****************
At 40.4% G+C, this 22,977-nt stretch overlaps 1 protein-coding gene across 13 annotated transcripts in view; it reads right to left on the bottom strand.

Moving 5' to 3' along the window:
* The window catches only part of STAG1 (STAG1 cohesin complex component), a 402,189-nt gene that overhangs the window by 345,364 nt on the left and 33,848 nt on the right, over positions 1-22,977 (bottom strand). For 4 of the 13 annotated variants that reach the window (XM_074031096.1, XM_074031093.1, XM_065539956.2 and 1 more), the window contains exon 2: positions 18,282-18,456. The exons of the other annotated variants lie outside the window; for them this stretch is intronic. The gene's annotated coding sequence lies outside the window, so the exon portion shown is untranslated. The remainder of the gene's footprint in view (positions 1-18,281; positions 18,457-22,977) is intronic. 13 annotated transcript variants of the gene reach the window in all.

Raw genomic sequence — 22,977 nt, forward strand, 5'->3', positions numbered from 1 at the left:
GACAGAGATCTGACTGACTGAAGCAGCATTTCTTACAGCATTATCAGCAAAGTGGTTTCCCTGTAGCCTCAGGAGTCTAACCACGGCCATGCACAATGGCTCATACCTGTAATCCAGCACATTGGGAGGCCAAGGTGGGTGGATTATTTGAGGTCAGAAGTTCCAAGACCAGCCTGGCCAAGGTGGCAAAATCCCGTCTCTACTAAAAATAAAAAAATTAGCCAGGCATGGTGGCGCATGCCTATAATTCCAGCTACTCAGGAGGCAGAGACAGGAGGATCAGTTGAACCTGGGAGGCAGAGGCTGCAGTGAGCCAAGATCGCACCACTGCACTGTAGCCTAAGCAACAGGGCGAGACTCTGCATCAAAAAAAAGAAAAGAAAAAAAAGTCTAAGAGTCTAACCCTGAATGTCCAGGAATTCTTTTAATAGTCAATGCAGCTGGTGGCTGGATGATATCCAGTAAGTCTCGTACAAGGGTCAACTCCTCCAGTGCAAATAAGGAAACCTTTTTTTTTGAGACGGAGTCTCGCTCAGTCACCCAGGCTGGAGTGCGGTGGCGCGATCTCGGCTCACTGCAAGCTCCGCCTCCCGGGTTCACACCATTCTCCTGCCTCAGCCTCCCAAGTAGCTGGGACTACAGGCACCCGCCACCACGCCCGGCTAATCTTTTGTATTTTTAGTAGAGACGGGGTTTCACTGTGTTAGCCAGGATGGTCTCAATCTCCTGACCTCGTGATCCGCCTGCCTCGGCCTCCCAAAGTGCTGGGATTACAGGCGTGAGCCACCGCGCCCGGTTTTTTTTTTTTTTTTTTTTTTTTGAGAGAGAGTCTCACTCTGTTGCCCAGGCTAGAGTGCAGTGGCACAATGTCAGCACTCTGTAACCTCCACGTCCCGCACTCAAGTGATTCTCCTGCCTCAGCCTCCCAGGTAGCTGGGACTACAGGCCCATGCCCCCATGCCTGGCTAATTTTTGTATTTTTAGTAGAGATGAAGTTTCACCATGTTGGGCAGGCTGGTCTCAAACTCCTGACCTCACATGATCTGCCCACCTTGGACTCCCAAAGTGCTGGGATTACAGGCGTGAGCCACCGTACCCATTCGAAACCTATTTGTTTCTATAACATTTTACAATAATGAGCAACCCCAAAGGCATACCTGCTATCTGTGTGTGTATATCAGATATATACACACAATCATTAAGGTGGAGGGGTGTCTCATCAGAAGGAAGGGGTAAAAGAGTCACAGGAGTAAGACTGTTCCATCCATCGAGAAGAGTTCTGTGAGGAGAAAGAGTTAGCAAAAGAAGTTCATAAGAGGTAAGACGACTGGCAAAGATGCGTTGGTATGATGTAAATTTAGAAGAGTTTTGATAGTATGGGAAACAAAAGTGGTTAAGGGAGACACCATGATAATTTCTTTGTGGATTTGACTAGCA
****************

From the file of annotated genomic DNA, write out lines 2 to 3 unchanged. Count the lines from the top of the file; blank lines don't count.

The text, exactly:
Moving 5' to 3' along the window:
* The window catches only part of STAG1 (STAG1 cohesin complex component), a 402,189-nt gene that overhangs the window by 345,364 nt on the left and 33,848 nt on the right, over positions 1-22,977 (bottom strand). For 4 of the 13 annotated variants that reach the window (XM_074031096.1, XM_074031093.1, XM_065539956.2 and 1 more), the window contains exon 2: positions 18,282-18,456. The exons of the other annotated variants lie outside the window; for them this stretch is intronic. The gene's annotated coding sequence lies outside the window, so the exon portion shown is untranslated. The remainder of the gene's footprint in view (positions 1-18,281; positions 18,457-22,977) is intronic. 13 annotated transcript variants of the gene reach the window in all.